This is intricate and complicated legal mumbo-jumbo which the average voter does not understand. Nobody will be switching their voting intention as a result of this useless controversy.

With this background, the PN’s personal attack on the Attorney General is nothing short of obnoxious.

Whistleblowing problems

The law protecting whistleblowers has also failed the test and needs revisiting. 

The only person who has ever been given protection as a whistleblower is a Gozitan contractor who claimed that the husband of the former Minister for Gozo, Giovanna Debono, had tasked him with doing work in private property promising payment from state funds, which payment was never made.

The case is still in the Courts and I do not need enter into the nitty-gritty details.

Another contractor who made allegations – that proved to be true – about the abuses in the Foundation for Tomorrow’s Schools (FTS) carried out by a minister’s person of trust was accused of defamation in the Courts.

Since then we have had another two whistleblowers who have not been given any protection: the Russian lady who used to work with Pilatus Bank has been accused of being a fraudster. She was also accused of lying because she had an axe to grind with the bank that used to employ her.

The motivation of whistleblowers is irrelevant to one’s status as a whistleblower. The Gozitan contractor became a whistleblower because he was not paid for his work and not as a result of self-righteous indignation about the alleged abuse of public funds.

The person who leaked the FIAU report on Keith Schembri got nothing from the leak. Last Tuesday the GWU daily l-orizzont accused a particular person of being behind this leak in a blatant ‘name and shame’ exercise. Attacking people instead of expounding principles is the name of the game in Maltese politics.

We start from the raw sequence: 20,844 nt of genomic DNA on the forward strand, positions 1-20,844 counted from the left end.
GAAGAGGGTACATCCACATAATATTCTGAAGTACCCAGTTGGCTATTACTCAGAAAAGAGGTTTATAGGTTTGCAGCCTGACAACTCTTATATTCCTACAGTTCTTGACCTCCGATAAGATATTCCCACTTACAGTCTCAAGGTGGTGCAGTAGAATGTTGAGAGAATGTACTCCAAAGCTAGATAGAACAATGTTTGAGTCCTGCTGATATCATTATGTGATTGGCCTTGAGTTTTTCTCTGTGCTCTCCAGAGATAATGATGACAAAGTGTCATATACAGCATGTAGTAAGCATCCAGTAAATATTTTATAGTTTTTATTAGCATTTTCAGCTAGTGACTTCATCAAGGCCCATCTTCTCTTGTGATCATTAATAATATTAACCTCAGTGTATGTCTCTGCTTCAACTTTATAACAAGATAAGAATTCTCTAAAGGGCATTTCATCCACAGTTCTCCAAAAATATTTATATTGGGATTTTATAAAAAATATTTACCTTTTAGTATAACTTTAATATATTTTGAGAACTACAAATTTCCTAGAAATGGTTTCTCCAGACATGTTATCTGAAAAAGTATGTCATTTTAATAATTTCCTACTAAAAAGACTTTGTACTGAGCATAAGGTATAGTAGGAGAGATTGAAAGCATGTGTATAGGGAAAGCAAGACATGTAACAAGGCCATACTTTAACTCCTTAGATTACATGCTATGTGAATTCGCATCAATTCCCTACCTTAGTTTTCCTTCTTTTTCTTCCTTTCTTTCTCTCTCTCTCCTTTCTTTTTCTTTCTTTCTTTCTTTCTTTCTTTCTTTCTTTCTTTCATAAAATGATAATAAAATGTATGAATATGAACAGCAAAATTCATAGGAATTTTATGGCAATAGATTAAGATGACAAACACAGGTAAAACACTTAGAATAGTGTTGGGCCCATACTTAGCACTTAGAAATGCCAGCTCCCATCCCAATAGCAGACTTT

The possibility of this person – whether he is the one ‘exposed’ by l-orizzont or someone else – being a genuine whistleblower was not even considered. 

Again we have a Whistleblower Act fashioned on the way things are done overseas – methods that are easily undermined by Maltese intuitive intelligence. Or is it ‘common sense’?

Polls and peaks

The different polls or surveys on the voting intentions of the Maltese electorate may indicate different numbers but they all come to the same conclusion – Labour is leading in the second week of the campaign. Yet the die is not necessarily cast.

The second week is normally when there is a lull in the campaign with parties pushing issues from the third week onwards to try to get to a peak as near as possible to election day.

Close election victories are, incredibly, a matter of timing all over the world. Recently Hillary Clinton said she would have won had the US presidential election been held a week earlier.

Timing is of the essence: all electoral campaigns have their peak moments. 

There is still time for the PN to push for more votes if it can build up a momentum leading to a peak on the most critical day – election day on June 3. 

The secret is to avoid a premature peak – as happened with Hillary – and also avoiding a slowly timed run that could uselessly peak after election day.